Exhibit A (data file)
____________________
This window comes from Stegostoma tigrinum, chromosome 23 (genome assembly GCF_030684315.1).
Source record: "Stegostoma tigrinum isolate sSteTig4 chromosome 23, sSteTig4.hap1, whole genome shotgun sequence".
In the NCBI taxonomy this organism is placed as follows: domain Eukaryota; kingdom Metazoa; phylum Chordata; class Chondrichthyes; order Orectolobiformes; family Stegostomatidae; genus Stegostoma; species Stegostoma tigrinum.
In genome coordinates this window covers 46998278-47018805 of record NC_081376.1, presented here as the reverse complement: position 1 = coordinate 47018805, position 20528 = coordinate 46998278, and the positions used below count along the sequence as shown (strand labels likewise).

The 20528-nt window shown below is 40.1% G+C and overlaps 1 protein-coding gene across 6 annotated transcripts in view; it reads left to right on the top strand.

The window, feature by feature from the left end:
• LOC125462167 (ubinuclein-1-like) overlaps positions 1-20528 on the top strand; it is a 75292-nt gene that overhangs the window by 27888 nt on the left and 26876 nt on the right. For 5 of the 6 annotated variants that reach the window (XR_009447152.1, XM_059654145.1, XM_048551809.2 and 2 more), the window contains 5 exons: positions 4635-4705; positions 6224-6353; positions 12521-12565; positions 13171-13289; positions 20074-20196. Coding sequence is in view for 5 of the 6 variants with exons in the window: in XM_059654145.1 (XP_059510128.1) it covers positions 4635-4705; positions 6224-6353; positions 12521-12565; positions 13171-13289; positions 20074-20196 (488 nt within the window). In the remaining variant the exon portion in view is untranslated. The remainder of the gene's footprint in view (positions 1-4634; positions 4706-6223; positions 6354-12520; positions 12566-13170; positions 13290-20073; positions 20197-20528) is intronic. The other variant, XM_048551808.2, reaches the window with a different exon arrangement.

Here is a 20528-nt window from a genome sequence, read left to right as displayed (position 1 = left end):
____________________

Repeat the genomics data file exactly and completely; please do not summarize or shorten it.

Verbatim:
This window comes from Stegostoma tigrinum, chromosome 23 (genome assembly GCF_030684315.1).
Source record: "Stegostoma tigrinum isolate sSteTig4 chromosome 23, sSteTig4.hap1, whole genome shotgun sequence".
In the NCBI taxonomy this organism is placed as follows: domain Eukaryota; kingdom Metazoa; phylum Chordata; class Chondrichthyes; order Orectolobiformes; family Stegostomatidae; genus Stegostoma; species Stegostoma tigrinum.
In genome coordinates this window covers 46998278-47018805 of record NC_081376.1, presented here as the reverse complement: position 1 = coordinate 47018805, position 20528 = coordinate 46998278, and the positions used below count along the sequence as shown (strand labels likewise).

The 20528-nt window shown below is 40.1% G+C and overlaps 1 protein-coding gene across 6 annotated transcripts in view; it reads left to right on the top strand.

The window, feature by feature from the left end:
• LOC125462167 (ubinuclein-1-like) overlaps positions 1-20528 on the top strand; it is a 75292-nt gene that overhangs the window by 27888 nt on the left and 26876 nt on the right. For 5 of the 6 annotated variants that reach the window (XR_009447152.1, XM_059654145.1, XM_048551809.2 and 2 more), the window contains 5 exons: positions 4635-4705; positions 6224-6353; positions 12521-12565; positions 13171-13289; positions 20074-20196. Coding sequence is in view for 5 of the 6 variants with exons in the window: in XM_059654145.1 (XP_059510128.1) it covers positions 4635-4705; positions 6224-6353; positions 12521-12565; positions 13171-13289; positions 20074-20196 (488 nt within the window). In the remaining variant the exon portion in view is untranslated. The remainder of the gene's footprint in view (positions 1-4634; positions 4706-6223; positions 6354-12520; positions 12566-13170; positions 13290-20073; positions 20197-20528) is intronic. The other variant, XM_048551808.2, reaches the window with a different exon arrangement.

Here is a 20528-nt window from a genome sequence, read left to right as displayed (position 1 = left end):